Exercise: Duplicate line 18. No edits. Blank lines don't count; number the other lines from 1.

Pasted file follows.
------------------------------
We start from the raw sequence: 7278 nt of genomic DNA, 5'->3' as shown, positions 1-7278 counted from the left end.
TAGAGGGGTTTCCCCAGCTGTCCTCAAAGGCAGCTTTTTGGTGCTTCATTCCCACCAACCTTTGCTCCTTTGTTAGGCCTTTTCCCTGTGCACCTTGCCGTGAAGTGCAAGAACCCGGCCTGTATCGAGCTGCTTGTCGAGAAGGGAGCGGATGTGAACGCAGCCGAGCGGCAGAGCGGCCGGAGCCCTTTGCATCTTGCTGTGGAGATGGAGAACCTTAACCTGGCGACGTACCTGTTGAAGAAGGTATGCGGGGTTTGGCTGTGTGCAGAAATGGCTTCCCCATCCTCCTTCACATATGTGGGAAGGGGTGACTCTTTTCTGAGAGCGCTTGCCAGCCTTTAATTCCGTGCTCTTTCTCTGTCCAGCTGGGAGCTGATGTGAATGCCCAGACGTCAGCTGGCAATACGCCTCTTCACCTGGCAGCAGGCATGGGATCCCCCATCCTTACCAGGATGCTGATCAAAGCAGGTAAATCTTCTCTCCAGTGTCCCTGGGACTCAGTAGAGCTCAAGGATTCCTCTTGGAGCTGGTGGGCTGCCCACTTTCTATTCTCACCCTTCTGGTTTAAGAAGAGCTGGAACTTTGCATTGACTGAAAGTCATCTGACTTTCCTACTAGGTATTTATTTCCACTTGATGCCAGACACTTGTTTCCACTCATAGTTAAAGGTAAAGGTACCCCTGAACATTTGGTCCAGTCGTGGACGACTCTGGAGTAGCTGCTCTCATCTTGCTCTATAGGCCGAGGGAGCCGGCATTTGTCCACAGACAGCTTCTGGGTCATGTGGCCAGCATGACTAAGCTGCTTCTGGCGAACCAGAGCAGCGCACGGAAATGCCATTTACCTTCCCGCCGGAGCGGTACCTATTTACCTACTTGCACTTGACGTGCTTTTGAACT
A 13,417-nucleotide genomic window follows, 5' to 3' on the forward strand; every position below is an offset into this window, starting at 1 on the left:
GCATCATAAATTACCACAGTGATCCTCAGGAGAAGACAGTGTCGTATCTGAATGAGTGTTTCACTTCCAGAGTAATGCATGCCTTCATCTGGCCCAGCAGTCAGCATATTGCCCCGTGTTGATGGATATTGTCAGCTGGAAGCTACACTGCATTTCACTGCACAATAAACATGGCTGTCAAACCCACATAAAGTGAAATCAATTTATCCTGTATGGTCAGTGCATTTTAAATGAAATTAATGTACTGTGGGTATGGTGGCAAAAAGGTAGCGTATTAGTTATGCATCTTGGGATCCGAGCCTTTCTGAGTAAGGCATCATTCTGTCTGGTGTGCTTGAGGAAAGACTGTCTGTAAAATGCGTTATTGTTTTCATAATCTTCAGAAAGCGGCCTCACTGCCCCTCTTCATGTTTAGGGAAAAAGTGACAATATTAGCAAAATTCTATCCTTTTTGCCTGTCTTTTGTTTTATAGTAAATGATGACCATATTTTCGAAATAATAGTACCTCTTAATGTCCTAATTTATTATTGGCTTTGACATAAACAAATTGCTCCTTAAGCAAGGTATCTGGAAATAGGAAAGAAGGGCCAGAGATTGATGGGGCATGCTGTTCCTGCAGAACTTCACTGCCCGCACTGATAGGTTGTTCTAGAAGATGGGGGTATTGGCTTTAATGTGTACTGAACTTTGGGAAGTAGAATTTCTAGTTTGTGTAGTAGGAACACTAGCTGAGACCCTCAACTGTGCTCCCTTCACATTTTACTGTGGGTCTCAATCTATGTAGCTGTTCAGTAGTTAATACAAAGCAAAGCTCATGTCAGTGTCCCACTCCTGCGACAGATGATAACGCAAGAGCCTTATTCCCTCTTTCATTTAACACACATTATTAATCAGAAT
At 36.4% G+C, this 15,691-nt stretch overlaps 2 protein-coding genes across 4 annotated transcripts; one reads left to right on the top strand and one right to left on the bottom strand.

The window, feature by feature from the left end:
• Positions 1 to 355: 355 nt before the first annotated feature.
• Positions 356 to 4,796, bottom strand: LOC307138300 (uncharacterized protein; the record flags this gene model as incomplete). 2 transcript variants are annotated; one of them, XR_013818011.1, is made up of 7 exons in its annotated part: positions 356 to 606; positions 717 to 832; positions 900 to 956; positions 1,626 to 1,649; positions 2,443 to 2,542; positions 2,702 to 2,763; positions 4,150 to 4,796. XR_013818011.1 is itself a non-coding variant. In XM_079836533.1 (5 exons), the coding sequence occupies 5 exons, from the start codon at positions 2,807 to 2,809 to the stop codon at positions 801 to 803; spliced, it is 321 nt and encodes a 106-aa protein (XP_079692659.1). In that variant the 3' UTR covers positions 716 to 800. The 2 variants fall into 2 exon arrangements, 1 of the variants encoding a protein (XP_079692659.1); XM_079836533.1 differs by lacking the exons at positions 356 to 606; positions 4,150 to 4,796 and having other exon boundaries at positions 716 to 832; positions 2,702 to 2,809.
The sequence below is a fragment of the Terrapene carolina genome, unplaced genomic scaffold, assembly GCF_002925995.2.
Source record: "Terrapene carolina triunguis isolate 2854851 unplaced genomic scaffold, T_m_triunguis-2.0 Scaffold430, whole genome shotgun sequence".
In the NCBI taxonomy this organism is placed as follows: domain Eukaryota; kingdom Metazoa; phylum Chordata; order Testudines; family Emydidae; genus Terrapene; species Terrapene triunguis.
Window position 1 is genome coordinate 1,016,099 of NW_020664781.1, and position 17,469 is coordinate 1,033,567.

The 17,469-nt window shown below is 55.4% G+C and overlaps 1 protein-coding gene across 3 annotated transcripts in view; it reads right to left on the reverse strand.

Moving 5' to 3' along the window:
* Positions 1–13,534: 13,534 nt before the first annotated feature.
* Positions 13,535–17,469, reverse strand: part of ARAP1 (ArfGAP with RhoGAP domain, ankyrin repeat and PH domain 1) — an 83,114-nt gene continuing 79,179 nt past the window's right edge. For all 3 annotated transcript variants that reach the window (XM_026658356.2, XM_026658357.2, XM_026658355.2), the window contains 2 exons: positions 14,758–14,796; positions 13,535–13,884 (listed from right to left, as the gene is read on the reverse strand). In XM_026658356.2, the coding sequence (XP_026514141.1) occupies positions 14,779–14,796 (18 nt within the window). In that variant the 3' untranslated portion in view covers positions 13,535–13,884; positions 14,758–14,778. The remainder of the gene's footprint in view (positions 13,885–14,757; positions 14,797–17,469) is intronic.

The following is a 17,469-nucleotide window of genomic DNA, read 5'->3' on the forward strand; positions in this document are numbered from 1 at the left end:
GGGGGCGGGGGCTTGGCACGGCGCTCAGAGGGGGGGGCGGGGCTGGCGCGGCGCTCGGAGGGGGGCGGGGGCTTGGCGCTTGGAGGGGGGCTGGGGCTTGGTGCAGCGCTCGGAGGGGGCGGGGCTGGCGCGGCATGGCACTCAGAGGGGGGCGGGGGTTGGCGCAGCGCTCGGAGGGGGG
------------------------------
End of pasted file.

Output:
GGGGGCGGGGGCTTGGCACGGCGCTCAGAGGGGGGGGCGGGGCTGGCGCGGCGCTCGGAGGGGGGCGGGGGCTTGGCGCTTGGAGGGGGGCTGGGGCTTGGTGCAGCGCTCGGAGGGGGCGGGGCTGGCGCGGCATGGCACTCAGAGGGGGGCGGGGGTTGGCGCAGCGCTCGGAGGGGGG